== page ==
Top Five: Ways to reduce your carbon footprint on campus
How can you help in the fight against climate change?
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With dire stories about climate change in the media, it’s easy to feel hopeless, to feel like you can’t fix the problem. But the truth is, everyone can take steps to reduce energy use and waste, and save the planet.
Simple changes to our everyday habits can reduce the amount of carbon dioxide we produce. Consider these methods to reduce your carbon footprint this Earth Day.
Unplug your appliances
Many college students keep TVs and microwaves in their dorm rooms, and those who live off campus might even have a coffee maker, toaster, and a washer and dryer.
Between homework, classes and weekend plans, it might feel like a hassle to unplug appliances and chargers, but electricity flows through these devices as long as they’re plugged in — even when turned off. It’s called “vampire energy,” and accounts for as much as 10 percent of electricity use, according to UMass Eco-Rep facilitator Derek Bossi, a biology major at the university.
So why waste it?
It only takes a second to unplug your devices and avoid unnecessary waste. If you have a lot of devices, invest in a smart power strip. These strips have a switch that automatically cuts power to all devices plugged in. Plus, think about the money you’ll save on electricity.
Watch your water: reusable water bottles and shorter showers
Think twice before stopping at one of UMass’s convenient stores for a $1.50 bottle of water — you can get the same quality water for free from a sink or water fountain.
Bossi explained that plastic water bottles create a lot of waste. Only 20 percent of plastic bottles get recycled, leaving the rest to landfills. He attributes this problem to a lack of knowledge about where to recycle and the lack of recycling bins available in public spaces. He refills his reusable Camelbak water bottle two to three times per day, he said.
“I drink a lot of water,” Bossi said. “If I was drinking plastic bottles, which only have one use, I’d create a tremendous amount of waste in just a semester.”
You can purchase a Camelbak water bottle for $15 at Walmart or Target. UMass also sells them at the campus store for as low as $6.
And after a rough day, a long, hot shower sounds tempting. It’s therapeutic, with the steam around you and water raining down on your head; showering can recharge you. But it doesn’t need to take more than 10 minutes.
Sustainable UMass suggests limiting showers to five minutes, though the Eco-Reps in Bossi’s class explained this can be difficult. During one of their weekly behavioral changes, they struggled to get their shower times down. Freshman psychology major Hannah McNeill explained her long hair takes more time to clean, but she found a solution.
“I shut off the water when I shampoo,” she said. “I don’t need the water until I rinse, anyway.”
Reduce, Reuse, Recycle (And know your bins!)
Recycling and composting reduce the amount of waste we produce. Any student who has been to Blue Wall has seen the labeled waste bins. The labels and pictures make understanding where to throw your trash out much easier, but not all of the bins are like this.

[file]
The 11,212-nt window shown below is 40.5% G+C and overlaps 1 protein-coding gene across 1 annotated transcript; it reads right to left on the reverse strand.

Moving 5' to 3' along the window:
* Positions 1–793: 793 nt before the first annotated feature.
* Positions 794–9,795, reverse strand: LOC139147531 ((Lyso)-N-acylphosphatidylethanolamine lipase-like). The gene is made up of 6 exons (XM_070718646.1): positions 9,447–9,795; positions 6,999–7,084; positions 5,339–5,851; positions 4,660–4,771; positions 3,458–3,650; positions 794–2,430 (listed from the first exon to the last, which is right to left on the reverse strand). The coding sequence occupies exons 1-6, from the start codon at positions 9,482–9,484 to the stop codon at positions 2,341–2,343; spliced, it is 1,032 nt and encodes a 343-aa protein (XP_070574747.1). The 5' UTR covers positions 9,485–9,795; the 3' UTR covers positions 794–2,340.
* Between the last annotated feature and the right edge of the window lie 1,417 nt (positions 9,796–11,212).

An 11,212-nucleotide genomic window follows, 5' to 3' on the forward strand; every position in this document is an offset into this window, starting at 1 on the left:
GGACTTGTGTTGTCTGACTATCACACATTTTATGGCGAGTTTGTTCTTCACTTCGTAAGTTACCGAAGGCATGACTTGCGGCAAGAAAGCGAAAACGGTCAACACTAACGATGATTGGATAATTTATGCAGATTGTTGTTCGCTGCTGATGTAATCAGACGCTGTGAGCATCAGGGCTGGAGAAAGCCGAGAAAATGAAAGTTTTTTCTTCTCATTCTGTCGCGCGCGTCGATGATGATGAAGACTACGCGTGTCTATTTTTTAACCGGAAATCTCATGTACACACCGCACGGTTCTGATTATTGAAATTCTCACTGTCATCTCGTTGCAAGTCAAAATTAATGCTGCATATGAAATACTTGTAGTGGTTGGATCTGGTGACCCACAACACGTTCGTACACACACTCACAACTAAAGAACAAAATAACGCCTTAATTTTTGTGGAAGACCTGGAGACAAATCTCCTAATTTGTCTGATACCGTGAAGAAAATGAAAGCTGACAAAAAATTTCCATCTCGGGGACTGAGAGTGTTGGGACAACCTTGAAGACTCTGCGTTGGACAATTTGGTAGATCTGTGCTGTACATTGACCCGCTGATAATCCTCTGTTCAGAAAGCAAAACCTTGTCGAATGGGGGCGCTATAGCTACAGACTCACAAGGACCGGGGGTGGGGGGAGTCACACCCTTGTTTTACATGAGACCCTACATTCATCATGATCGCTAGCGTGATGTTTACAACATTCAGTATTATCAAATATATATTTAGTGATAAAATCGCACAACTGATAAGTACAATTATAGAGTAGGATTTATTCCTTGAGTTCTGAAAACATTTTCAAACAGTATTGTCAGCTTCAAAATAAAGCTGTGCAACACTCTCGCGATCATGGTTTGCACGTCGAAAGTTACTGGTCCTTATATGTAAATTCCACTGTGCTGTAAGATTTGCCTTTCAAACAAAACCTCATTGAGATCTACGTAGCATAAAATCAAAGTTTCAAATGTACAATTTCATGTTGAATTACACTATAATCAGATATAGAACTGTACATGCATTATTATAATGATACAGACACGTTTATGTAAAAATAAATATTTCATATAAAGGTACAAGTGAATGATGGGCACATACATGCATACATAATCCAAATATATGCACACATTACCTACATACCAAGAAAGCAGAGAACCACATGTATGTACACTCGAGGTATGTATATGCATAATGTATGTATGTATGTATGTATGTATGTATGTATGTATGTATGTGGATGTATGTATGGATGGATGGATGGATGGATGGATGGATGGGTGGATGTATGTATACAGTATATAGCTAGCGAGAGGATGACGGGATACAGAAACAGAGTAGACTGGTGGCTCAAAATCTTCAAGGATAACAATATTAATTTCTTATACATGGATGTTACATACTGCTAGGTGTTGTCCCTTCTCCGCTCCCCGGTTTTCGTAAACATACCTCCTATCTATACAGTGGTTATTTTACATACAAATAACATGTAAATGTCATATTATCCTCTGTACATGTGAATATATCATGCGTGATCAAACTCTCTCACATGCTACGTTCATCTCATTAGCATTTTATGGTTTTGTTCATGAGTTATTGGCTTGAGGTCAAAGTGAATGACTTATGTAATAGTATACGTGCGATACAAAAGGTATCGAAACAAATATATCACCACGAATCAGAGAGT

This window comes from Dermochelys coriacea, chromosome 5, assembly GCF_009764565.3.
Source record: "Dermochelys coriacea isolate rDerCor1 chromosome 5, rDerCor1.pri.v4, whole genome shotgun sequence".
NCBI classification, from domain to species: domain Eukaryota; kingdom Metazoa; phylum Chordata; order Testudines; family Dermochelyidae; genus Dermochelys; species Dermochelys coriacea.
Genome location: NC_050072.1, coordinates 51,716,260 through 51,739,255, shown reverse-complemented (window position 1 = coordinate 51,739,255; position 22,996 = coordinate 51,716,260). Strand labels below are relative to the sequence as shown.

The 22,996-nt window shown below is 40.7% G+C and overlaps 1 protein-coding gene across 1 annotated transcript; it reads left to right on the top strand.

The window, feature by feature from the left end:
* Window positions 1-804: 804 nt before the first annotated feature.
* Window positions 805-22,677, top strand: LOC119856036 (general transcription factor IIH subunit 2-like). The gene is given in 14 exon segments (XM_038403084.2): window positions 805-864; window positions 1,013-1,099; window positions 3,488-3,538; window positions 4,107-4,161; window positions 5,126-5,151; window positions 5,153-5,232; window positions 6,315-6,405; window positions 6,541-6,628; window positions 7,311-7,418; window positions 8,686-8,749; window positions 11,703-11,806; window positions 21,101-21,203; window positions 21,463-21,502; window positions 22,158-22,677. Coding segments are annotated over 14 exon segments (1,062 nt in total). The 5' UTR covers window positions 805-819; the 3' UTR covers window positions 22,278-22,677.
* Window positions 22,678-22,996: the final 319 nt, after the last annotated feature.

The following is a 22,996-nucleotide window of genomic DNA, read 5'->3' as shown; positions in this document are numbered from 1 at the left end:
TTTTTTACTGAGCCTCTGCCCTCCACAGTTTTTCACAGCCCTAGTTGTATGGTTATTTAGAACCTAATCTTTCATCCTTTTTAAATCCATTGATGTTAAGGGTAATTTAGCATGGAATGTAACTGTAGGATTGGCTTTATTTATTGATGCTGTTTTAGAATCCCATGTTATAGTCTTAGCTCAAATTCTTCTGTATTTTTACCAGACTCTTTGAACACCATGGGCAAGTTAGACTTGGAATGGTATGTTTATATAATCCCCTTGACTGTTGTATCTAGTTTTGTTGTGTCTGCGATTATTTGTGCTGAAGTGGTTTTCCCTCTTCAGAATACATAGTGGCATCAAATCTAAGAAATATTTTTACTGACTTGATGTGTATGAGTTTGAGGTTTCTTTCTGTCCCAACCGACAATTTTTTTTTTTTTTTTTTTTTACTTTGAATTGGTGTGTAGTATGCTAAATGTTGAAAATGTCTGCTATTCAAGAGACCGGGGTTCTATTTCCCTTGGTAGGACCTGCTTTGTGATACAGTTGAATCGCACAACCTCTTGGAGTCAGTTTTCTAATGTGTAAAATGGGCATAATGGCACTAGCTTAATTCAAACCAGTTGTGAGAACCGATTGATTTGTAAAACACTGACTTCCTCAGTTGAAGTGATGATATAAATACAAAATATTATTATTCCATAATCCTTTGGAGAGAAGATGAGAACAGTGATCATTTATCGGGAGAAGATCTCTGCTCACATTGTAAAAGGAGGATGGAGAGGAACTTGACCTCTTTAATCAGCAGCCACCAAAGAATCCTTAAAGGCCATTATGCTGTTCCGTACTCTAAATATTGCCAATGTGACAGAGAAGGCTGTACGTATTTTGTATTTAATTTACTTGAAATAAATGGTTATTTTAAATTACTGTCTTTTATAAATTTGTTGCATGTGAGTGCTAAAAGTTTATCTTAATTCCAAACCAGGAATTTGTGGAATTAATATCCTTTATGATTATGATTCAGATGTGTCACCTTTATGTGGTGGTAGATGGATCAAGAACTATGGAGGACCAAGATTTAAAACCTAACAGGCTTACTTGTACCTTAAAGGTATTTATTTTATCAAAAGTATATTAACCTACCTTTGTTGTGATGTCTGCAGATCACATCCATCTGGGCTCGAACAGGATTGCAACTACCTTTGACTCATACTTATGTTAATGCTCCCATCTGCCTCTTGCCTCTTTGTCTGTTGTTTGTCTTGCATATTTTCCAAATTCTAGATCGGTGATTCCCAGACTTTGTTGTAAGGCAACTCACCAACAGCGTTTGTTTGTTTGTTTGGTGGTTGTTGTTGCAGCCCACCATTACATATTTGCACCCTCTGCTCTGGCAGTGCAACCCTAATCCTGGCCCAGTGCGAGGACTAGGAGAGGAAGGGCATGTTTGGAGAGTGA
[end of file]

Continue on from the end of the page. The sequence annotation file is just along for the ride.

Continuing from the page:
In 2012, UMass introduced single stream recycling. Whether you have paper, plastic, or aluminum, you can put all recyclables in the bins labeled “All-In-One-Bin.” Before you recycle, make sure everything’s clean. Contamination, such as food residue, liquids, or dirt can cause problems at the sorting plant. Rinse out beverage bottles and yogurt before recycling, and leave dirty pizza boxes in the trash.
So where do you put your compost? At the moment, dorms don’t have compost bins, but you can find them at campus dining locations. If the bins aren’t labeled, look out for green trash bags intended for compost.
Cut back on meat
On your way to class, you’re likely to run into a Baby Berk food truck, and your mouth will water at the thought of a juicy burger. But try to consider the environmental impact the next time you order one.
Bossi explained that one pound of beef takes 2,500 gallons of water to produce. In addition, transporting meat from farms to grocery stores releases fossil fuels into the air.
“You don’t have to go vegetarian or vegan,” said Bossi. “One meatless meal a week makes a huge difference.”
And with all the vegetarian options on campus, it’s not hard to reduce meat consumption. He suggests students make the “Meatless Monday” pledge. When you sign the pledge, you receive text message reminders on Sundays and a list of vegetarian options on campus.
Use alternative transportation
Matt Noke, a biochemistry major, shared a statistic he learned in his Eco-Rep class: one gallon of gas burns about 20 pounds of carbon dioxide. Think about a grocery trip to the Big Y on University Drive; if 10 students take one bus instead of each taking their cars, they’ll reduce 20 times the carbon dioxide emissions.
“I would say riding a bike or a bus instead of driving a car is the single most impactful thing a student can do,” said sustainability manager Ezra Small. “It has a high emission reduction.”
The Pioneer Valley Transit Authority (PVTA) provides free public transportation in the Five College Area. The buses drive students across campus, downtown Amherst, the stores in Hadley and Northampton. Why not take advantage of the free transportation?
UMass also has a bike share program. To rent a bike for 24 hours, bring your UCard to the Student Government Office, located in room 420 of the Student Union. It’s free and comes with a helmet and bike lock.
Try these easy methods today, and see if you can keep these habits going after Earth Day is over.